Europe burdened by glaucoma but situation can be changed

June 2, 2008

The World Glaucoma Day inspired glaucoma specialists around the world to rally local support in order to undertake an enormous task: to reduce the number of people who are unnecessarily going blind from a treatable condition.

The World Glaucoma Day inspired glaucoma specialists around the world to rally local support in order to undertake an enormous task: to reduce the number of people who are unnecessarily going blind from a treatable condition. Certainly, the prevalence of glaucoma-related blindness varies from country to country, with less developed countries accounting for the greater percentage of patients blinded by glaucoma. However, the fact remains that unnecessary glaucoma-related blindness affects every country. It is a public health problem on a huge scale and action needs to be taken in order to bring about change.

World Glaucoma Day marked a significant step in the battle for change. From public awareness-raising initiatives through to political campaigns, people around the world united to reduce the burden that glaucoma afflicts upon society.

Ophthalmology Times Europe spoke with Professor Roger Hitchings, President of the European Glaucoma Society (EGS), about their activities around World Glaucoma Day, what needs to be done on a European and a global scale, and his hopes for the future.

RH: What we're trying to do is maintain a European perspective. We really must tackle this problem at the political level, by aiming to change public health policies around Europe. In order to do this, we are lobbying Members of European Parliament (MEPs), the aim being for us to make a presentation to these MEPs about the burden of glaucoma.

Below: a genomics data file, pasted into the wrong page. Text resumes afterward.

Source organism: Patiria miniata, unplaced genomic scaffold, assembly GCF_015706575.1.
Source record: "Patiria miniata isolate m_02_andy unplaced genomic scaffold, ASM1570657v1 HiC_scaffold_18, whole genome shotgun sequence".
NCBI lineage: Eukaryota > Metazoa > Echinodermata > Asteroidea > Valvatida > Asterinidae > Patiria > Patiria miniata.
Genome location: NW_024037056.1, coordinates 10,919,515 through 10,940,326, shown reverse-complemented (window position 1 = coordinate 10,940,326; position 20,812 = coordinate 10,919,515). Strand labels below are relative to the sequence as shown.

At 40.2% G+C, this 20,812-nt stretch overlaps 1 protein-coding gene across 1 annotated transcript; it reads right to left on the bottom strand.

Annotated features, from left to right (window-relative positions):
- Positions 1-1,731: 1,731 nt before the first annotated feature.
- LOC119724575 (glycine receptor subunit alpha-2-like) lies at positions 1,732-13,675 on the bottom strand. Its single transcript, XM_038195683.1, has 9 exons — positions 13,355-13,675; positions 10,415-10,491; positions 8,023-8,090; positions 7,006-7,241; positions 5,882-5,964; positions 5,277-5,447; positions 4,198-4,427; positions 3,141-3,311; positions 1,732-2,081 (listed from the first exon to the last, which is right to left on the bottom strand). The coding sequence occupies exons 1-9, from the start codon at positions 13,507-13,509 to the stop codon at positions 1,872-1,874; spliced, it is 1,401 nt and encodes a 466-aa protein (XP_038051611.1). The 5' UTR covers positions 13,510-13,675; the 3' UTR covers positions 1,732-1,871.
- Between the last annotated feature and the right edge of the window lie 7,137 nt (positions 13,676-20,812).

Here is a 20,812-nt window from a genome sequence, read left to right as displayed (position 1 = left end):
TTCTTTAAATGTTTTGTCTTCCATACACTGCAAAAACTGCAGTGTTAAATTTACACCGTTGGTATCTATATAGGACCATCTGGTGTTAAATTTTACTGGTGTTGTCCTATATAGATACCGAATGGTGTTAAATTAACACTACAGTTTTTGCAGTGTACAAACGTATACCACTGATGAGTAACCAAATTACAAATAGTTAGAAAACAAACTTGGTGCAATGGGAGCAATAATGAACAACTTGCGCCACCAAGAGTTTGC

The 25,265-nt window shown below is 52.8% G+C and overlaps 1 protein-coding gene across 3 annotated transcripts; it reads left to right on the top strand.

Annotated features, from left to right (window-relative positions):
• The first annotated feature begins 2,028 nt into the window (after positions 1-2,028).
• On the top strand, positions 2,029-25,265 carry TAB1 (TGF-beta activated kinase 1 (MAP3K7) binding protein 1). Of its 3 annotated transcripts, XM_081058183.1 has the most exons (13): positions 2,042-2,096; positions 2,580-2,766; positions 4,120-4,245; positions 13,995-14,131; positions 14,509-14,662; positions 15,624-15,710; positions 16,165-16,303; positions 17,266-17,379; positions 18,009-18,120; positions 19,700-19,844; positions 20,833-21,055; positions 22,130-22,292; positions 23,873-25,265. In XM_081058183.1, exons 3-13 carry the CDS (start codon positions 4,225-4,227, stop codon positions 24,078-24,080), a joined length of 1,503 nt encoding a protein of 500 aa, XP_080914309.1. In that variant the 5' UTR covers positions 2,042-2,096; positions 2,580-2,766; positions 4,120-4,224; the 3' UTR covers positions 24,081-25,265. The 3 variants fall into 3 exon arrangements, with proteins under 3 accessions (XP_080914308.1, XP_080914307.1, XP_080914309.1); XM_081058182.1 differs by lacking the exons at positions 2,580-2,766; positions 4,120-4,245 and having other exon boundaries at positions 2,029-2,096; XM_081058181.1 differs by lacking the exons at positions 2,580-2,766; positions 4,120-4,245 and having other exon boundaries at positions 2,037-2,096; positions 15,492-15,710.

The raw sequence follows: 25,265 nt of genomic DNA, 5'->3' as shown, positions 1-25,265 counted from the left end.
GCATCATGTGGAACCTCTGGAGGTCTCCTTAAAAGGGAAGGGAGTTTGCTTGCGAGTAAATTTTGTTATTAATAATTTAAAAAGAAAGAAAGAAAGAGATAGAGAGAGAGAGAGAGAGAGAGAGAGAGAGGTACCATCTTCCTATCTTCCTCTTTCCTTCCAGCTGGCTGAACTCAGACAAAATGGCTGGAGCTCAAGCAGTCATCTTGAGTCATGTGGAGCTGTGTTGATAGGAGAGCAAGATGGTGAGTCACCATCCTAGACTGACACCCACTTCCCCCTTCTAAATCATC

We hope that this presentation will coincide with the EGS quadrennial meeting, which is taking place in Berlin this June, as well as with the issuing of the latest version of the EGS glaucoma treatment guidelines. We believe that these three activities will raise a great deal of publicity and awareness.

OTE: What do you hope will be achieved from these initiatives?

RH: Firstly, glaucoma is not dramatic; because of the way in which it slowly causes visual loss and because of the overlapping fields of vision, much early visual loss passes unnoticed. It is all too frequently undiagnosed, misdiagnosed or diagnosed late everywhere - in the UK, in Europe, everywhere.

So, one of our biggest problems is getting people to recognize the condition and to seek a diagnosis. The tragedy is that it is treatable. The second tragedy is that half of sufferers at any one time are undiagnosed, and a subsidiary tragedy is that an awful lot of people receive treatment because they've been told they have glaucoma when they really don't have it at all. They simply have mildly elevated intraocular pressure. To tell someone they have glaucoma causes fear, stress, and anxiety, so an accurate diagnosis is essential.

What we are trying to do is to heighten awareness of the condition, of the way it affects patients, of the cost of late diagnosis and also of the ways in which it can be identified at an earlier stage. By addressing all of these issues, we hope that the burden of late diagnosis will be reduced.

OTE: Where does the responsibility lie?

RH: I think the responsibility is in fact a public health one, and lies with people that make public health policies. That's one reason why, in the UK for example, we targeted the Houses of Parliament, and why we're targeting MEPs in Europe. It is a public health issue and policy needs to be directed to improving diagnosis at primary care level.

In the UK, most optometrists make the initial diagnosis but, despite this, because they're yet to be seen as primary care providers, half of cases remain undiagnosed. In other words, the system isn't working very well.

Elsewhere in Europe it's even worse because the onus lies on the patient to make an appointment with an ophthalmologist once they have symptoms. By the time they have glaucoma-related symptoms, it's often late in the course of the disease. At least optometrists have a chance of picking it up early.

That's the case we want to make: there needs to be a change in the system of identifying early glaucoma throughout the community.